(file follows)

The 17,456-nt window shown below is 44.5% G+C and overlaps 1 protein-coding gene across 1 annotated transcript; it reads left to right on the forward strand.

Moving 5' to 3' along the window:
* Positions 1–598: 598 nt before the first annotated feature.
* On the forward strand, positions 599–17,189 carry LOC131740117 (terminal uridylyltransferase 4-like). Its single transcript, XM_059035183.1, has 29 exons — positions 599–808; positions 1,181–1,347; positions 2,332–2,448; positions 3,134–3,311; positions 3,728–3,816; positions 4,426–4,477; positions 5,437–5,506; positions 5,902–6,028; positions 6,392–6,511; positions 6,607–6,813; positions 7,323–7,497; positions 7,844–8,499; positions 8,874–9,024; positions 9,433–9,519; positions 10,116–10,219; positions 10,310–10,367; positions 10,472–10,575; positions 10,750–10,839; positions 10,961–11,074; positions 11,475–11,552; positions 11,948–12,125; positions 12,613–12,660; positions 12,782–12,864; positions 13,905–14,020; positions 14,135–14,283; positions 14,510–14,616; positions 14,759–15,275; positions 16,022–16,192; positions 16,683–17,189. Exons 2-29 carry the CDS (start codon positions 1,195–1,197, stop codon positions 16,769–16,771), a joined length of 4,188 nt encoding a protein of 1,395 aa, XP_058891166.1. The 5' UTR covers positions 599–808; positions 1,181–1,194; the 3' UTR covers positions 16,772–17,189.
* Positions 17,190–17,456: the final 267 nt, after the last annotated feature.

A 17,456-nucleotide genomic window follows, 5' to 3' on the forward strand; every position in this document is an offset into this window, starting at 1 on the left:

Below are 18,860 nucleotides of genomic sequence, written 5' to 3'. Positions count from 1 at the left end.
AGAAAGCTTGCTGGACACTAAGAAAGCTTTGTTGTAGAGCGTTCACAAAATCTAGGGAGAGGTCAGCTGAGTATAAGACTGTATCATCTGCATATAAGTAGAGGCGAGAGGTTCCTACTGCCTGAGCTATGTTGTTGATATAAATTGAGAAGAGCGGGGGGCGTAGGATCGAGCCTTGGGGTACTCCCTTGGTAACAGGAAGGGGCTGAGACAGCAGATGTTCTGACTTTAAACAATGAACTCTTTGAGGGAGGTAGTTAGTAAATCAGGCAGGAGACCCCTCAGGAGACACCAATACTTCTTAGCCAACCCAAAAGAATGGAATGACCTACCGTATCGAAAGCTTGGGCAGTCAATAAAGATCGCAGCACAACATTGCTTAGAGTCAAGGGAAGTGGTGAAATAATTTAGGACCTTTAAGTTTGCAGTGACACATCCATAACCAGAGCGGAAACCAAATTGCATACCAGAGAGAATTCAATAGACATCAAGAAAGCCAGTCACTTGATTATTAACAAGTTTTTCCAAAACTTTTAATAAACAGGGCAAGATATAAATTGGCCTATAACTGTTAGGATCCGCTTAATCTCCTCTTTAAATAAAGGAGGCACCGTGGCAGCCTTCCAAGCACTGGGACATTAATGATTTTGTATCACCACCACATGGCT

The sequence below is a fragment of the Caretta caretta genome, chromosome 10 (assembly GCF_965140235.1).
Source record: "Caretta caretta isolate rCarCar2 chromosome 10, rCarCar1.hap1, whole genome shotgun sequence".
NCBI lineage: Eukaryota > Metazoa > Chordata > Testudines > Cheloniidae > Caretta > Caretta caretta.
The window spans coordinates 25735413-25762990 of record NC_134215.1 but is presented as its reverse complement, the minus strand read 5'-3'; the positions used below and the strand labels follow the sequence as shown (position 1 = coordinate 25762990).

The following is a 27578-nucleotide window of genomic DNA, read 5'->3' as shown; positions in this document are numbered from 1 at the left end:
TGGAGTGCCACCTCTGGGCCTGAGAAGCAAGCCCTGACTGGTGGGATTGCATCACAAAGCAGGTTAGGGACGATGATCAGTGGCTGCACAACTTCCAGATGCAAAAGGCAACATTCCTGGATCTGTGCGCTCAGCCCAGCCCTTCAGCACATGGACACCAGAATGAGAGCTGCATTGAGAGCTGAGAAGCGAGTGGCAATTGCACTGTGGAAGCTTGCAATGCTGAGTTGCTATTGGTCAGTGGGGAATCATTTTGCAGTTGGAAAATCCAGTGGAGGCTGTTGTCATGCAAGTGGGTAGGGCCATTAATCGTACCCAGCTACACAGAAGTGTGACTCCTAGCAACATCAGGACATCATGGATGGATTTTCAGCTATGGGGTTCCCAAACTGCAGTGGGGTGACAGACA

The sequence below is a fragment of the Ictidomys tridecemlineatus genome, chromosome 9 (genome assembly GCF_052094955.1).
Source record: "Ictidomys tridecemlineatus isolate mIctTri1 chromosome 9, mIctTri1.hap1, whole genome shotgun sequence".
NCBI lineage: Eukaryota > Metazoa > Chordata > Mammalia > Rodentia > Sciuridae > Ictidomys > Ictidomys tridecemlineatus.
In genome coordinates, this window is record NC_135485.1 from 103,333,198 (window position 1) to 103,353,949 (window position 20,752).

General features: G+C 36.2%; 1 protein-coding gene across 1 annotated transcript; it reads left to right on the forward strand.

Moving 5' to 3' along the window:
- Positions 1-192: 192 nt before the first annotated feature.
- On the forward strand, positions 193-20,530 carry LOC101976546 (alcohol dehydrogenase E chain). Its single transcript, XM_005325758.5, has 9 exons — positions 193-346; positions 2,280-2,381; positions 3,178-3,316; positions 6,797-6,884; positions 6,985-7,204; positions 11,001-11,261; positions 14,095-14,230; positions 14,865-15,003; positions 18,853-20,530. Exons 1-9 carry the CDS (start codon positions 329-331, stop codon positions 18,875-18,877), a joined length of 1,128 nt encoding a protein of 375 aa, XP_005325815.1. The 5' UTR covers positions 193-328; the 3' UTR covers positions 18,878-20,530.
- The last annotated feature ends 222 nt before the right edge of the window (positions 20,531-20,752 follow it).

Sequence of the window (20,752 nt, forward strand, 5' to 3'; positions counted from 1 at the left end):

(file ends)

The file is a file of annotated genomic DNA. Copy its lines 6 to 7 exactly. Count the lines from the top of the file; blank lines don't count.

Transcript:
A 17,456-nucleotide genomic window follows, 5' to 3' on the forward strand; every position in this document is an offset into this window, starting at 1 on the left:

Below are 18,860 nucleotides of genomic sequence, written 5' to 3'. Positions count from 1 at the left end.